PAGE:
The year was 1937 and Franklin Delano Roosevelt was just settling into his job as President of the United States.
America was in the midst of the Great Depression. Of course, as my father often said, living on the Pine Ridge Indian Reservation in South Dakota gave us a head start. "Things might have turned bad for the rest of America, but we were already there years ago," he would say.
In fact when the Works Program Administration (WPA) and the Civilian Conservation Corps (CCC) arrived on the reservation as a part of the New Deal, many Lakota men and women saw new jobs, many for the first time ever.
Motion pictures were still very new to the reservation back in 1937. I often think about the first movie I ever saw. I was three years old and the movie starred Stan Laurel and Oliver Hardy. A makeshift theater was set up in the gymnasium of Kyle Day School or as some people were calling it, Little Wound School, named after Lakota Chief Little Wound.
A square of white canvas was attached to two poles on the gym floor. Folding chairs were set up for the audience and a 16 millimeter projector was placed at the back of the gym between the last rows of chairs. The lights were turned down and the movie began. Since the folding chairs were reserved for the adults and the elders, all of us little kids were seated on the floor in front of the screen.
In those days movies always began with the news. The news on this night was about some of the Army training taking place using tanks. We watched with eyes wide open as a tank started toward us. It didn't stop but instead rolled straight at us and we all screamed and started to scatter in all directions to escape the tank. We startled a lot of the Lakota elders seated in the front rows and this was probably a first time movie for most of them. As we ran for cover, the elders and even the younger adults seated behind them began to scramble. The projectionist flipped on the overhead lights and in the glare of those lights one could see Indians in various poses of frozen flight. The theater erupted in laughter as everyone began to understand what had just happened.
That one incident made me a movie fan for life. If I had never seen a re-run of that Laurel and Hardy movie, I would still remember many of the scenes because that was how powerful my reaction was to my first film.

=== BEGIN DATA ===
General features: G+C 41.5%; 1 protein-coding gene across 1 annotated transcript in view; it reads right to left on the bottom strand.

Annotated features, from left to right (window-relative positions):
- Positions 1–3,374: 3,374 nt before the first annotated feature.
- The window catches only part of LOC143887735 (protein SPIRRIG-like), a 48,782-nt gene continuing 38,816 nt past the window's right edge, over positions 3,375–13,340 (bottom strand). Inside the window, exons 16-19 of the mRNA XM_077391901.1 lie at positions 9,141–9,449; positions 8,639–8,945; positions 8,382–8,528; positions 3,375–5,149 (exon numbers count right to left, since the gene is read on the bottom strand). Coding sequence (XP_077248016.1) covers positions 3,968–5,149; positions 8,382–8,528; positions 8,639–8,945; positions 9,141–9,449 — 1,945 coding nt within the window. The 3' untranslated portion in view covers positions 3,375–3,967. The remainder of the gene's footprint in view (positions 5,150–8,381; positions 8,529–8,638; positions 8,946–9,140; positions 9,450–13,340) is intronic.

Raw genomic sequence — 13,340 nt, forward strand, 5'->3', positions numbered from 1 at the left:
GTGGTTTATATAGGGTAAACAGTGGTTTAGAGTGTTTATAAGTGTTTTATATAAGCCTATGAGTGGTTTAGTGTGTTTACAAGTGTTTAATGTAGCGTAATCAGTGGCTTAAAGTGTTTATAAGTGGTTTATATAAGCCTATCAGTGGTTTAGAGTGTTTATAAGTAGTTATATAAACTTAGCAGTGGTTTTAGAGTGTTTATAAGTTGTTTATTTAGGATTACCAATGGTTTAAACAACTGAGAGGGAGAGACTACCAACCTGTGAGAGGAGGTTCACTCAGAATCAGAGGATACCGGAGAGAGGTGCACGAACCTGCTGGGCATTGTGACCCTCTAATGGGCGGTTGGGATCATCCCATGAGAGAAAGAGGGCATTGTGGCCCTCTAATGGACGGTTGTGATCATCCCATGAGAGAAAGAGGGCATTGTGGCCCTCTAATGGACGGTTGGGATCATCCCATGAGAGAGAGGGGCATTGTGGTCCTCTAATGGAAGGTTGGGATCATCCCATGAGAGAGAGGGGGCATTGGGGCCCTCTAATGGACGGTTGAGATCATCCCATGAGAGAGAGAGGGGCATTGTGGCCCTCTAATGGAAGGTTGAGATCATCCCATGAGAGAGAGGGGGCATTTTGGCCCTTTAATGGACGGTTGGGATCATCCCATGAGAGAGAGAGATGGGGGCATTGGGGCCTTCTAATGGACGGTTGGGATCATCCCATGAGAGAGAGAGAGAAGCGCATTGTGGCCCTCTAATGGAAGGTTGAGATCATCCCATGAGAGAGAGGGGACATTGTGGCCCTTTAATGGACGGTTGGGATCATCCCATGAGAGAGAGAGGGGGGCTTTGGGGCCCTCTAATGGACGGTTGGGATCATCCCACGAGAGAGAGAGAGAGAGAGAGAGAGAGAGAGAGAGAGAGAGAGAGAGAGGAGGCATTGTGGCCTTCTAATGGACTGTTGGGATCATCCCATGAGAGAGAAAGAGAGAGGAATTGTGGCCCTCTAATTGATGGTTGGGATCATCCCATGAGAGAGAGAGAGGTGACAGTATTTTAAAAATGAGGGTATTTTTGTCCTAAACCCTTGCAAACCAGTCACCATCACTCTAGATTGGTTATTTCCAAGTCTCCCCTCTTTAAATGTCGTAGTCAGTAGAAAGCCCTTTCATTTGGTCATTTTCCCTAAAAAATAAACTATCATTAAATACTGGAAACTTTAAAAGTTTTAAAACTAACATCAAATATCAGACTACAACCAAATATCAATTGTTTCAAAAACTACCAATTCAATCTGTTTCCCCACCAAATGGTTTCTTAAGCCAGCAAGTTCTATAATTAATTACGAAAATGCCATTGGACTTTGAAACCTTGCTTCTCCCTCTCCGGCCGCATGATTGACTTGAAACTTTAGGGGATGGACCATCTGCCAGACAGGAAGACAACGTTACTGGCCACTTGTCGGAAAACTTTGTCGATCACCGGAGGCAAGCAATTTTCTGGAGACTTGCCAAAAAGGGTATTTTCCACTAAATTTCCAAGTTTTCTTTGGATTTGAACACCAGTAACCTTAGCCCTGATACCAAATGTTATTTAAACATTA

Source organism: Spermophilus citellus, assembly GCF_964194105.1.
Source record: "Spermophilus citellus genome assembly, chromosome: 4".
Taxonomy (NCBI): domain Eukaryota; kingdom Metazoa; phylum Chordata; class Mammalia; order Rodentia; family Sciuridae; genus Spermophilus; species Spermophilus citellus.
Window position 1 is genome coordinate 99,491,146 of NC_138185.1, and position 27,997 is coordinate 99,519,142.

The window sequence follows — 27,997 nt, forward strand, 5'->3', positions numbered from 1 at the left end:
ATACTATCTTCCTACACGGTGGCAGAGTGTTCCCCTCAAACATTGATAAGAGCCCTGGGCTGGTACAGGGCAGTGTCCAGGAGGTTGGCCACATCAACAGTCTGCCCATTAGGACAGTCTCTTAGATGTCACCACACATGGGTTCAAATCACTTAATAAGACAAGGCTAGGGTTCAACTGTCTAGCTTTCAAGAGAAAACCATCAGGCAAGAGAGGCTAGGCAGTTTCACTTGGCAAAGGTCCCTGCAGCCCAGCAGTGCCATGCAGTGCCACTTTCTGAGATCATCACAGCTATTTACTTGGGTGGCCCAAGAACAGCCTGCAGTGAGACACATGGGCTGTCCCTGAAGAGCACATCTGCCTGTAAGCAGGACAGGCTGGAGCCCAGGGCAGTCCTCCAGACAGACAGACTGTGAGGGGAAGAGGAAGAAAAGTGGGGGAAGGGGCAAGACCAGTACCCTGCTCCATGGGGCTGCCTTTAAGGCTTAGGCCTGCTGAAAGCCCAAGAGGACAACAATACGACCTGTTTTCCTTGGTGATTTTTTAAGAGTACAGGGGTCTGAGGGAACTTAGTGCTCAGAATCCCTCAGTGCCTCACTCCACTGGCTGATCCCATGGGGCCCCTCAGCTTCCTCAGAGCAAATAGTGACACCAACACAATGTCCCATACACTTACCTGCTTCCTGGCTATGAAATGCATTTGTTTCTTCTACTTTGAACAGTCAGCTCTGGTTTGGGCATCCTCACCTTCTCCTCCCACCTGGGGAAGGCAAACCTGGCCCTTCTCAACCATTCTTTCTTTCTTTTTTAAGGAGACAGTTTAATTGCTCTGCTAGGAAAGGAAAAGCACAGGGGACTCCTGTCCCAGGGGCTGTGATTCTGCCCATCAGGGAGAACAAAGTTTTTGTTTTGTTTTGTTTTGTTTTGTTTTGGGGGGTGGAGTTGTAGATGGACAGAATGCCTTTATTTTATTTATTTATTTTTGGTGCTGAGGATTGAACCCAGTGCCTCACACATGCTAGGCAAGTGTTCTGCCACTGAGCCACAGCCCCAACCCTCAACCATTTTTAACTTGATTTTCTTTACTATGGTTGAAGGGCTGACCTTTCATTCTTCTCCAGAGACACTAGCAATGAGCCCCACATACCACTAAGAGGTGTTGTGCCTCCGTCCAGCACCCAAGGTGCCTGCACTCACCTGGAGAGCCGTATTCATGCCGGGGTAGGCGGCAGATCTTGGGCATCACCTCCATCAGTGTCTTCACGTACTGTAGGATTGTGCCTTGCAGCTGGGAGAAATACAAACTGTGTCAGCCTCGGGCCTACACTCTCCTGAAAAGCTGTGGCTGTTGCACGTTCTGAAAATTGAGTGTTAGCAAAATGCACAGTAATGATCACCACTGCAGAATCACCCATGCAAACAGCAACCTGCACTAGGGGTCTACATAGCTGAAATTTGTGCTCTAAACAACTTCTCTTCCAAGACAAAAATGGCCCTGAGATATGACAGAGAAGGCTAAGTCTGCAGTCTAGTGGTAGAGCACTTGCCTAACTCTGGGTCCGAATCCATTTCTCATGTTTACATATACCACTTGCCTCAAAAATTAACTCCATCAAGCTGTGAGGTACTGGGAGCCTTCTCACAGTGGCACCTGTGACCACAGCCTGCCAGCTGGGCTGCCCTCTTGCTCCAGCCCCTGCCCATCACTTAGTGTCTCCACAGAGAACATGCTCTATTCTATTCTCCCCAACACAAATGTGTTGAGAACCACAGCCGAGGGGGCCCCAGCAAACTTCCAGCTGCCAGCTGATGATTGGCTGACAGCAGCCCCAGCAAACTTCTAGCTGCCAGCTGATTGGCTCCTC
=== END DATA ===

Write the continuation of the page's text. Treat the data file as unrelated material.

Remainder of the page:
My brother and older sisters were students at the Holy Rosary Indian Mission Boarding School for nine months of the year. I remember them talking about movies they had seen when they came home for Christmas that year. They talked about Mickey Mouse and other cartoon characters.
When I was six years old it was my turn to be taken to the boarding school. Needles to say it was a frightening and very sad occasion for me. But I believe that the one thing that took away the loneliness and fear for just one night of the week was the Sunday night movies. The Mission always showed films on Sunday night and people from around the reservation came to see the movies which were staged in the Holy Rosary gymnasium under the same conditions I described about Kyle Day School except at Holy Rosary there was a big screen mounted on a stage and a room above us for the projector. There was also popcorn and soda pop on sale at the back of the gym.
We saw Errol Flynn as General George Armstrong Custer in a movie called They Died with Their Boots On. Most of us never knew that in the movie the warrior Crazy Horse was an Oglala Lakota just like us. Our chests swelled with pride as Tasunka Witko (Crazy Horse) and the Lakota, Arapaho and Cheyenne warriors trounced the soldiers of the 7th Cavalry. We didn't learn these things in our history books.
The priests at Holy Rosary knew how much the movies meant to us. For a brief time the movies took us out of the harsh world of the boarding school and into a world made for dreams. For a short time we could shut out the world of reality and travel to places we had never been and meet people we would never know. And so one of the punishments passed upon us after we had accumulated a certain number of demerits was to have our movie privileges taken away. A prefect carried a little black book with our names in it and each time we did something against the rules, real or imagined, he posted a demerit next to our names.
Each Sunday evening, just before the movies, we would be lined up in company ranks by the prefect. He would look in his little black book and call out the names of the boys who had crossed the demerit threshold. The prefect would shout the name of each offender with, "Giago, to the wall" or "Little Wolf, to the wall." Usually about a dozen of us marched "to the wall" and watched silently as the other boys hustled down the hallway to the movies.
We all swore to ourselves to be better and obey all of the rules because taking away our movies was a form of cruel punishment. We didn't want to go to the wall next Sunday.
Tim Giago is the President of Unity South Dakota. He was founder of the Native American Journalists Association was inducted into the South Dakota Newspaper Hall of Fame in 2007. He was the recipient of the H. L. Mencken Award in 1985.
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